Johnny Craig

Johnny Craig is the president of TEENS, Inc. and owner of Fresh Cut Lawn Care in Winchester, Virginia.  TEENS, Inc. is a vocational agriculture non-profit organization that provides training for at risk youth and individuals with disabilities. The primary objective of the program is to prepare students to enter the workforce better equipped for obtaining and maintaining gainful employment. This 12-week unique training course in green industry jobs provides students with a well-rounded introductory education in agricultural and grounds maintenance.  In addition, students learn other important job readiness concepts such as work ethics, employer expectations, job safety and teamwork. The organization has access to greenhouses where Johnny assists students in growing vegetables and herbs such as lettuce, watercress, basil and tomatoes using aquaponic and traditional growing methods. Students take the food that they grow food sell at area farmers markets. In addition, portions of the crops are donated to other non-profits such as soup kitchens or homeless shelters.  An important component in the TEENS program is to teach job and life skills simultaneously, while teaching the students to “give back” to their own community. Students create and execute projects (IE: landscaping, gardening, pruning, and seasonal clean-ups) that are provided as a community service to other non-profit or community organizations, elderly, or disabled individuals. According to Johnny, “entry level job applicants very rarely come with any experience or training in the industry. To receive an application from an entry-level employee with a well-rounded formal training would be invaluable to a potential employer. It would make the applicant truly stand out in a crowd and make my job easier.” This program has been designed specifically to meet the needs of potential employers in the industry, therefore making the graduates much more employable.




2017 Panel Moderators

Megan Dunford

As a Hampton, Virginia native Megan grew up around more sandy beaches, air craft carriers, and bustling city traffic than she did local family farms.  This all changed after re-locating to Winchester, Virginia at age 15.  During her high school years she had the chance to see another side of Virginia and gained a greater appreciation for all the Shenandoah Valley and it’s farms have to offer. Her lifelong love of animals combined with a newfound interest in agriculture and led to her graduating from Virginia Tech’s Animal and Poultry Sciences program.  Megan has a passion for effectively educating, marketing, and networking with the public on issues surrounding agriculture and life sciences. She is grateful for the opportunity to expand the scope and scale of Buy Fresh Buy Local and Virginia Farm to Table in the Shenandoah Valley and the Shenandoah and Rappahannock River basins as a coordinator with Virginia Cooperative Extension. In this role she has enjoyed a specific  mission of expanding local agricultural markets while promoting the area’s farmers and their products.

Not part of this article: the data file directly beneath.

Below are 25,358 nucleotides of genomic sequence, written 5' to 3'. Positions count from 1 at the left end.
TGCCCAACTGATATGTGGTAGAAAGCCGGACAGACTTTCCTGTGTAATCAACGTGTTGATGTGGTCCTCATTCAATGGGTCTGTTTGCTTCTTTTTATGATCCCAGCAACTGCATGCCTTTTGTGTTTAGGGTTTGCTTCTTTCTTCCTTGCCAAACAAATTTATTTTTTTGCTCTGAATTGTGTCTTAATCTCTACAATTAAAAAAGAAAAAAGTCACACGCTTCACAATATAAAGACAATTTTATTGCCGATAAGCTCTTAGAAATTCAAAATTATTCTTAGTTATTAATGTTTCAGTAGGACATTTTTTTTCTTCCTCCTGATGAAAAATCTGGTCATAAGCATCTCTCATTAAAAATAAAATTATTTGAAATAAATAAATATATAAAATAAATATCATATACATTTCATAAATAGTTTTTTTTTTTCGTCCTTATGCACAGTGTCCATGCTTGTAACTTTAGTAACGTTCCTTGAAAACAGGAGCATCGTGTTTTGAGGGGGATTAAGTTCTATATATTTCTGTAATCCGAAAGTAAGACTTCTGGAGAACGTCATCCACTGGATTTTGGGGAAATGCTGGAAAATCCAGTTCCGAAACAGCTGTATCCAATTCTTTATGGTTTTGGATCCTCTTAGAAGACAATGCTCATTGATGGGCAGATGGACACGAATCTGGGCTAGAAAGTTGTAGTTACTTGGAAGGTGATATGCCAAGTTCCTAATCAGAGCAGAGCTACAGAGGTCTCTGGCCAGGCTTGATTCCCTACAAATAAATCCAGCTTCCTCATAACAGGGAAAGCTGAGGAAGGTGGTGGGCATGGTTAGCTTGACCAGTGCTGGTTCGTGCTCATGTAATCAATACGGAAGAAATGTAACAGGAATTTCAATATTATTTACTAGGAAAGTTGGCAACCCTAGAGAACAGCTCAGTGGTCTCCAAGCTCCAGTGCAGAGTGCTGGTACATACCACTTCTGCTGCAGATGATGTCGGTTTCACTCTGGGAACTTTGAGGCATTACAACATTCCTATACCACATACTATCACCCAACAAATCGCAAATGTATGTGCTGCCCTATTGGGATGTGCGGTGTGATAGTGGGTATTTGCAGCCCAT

French Price

French was born and raised in Shenandoah County and blessed by a large and colorful family with agricultural roots. She is equipped with an Agribusiness degree from Virginia Tech’s Department of Agricultural and Applied Economics. While agriculture taught French that there is always work to be done, her family taught her the importance of taking the time to appreciate the land, our food, and each other. Along with Megan, French has worked to expand the scope and scale of Buy Fresh Buy Local and Virginia Farm to Table in the Shenandoah Valley and the Shenandoah and Rappahannock River basins as a coordinator with Virginia Cooperative Extension. In this role she has worked to promote Virginia’s farmers with consumers and retail buyers through tools such as Virginia Market Maker.

Jim Barham

Jim Barham is an Agricultural Economist for USDA’s Rural Development agency.   Jim obtained a MA in Cultural Anthropology and a PhD in Interdisciplinary Ecology from the University of Florida.  Before joining the USDA, Jim worked extensively in the Middle East, Africa and the Caribbean with a number of nonprofit organizations and government agencies on agricultural development projects targeting smallholder producers.  Jim joined USDA in 2007 where he has worked to improve marketing opportunities for small and mid-size producers through a combination of research, technical assistance, and financial support.  Jim has presented research and published a number of articles on regional food hubs, food value chains, local food distribution, and foodservice procurement.  He is the USDA lead for Food LINC – a public-private partnership to support value chain coordination efforts, and serves as Rural Development’s program lead for the Healthy Food Financing Initiative.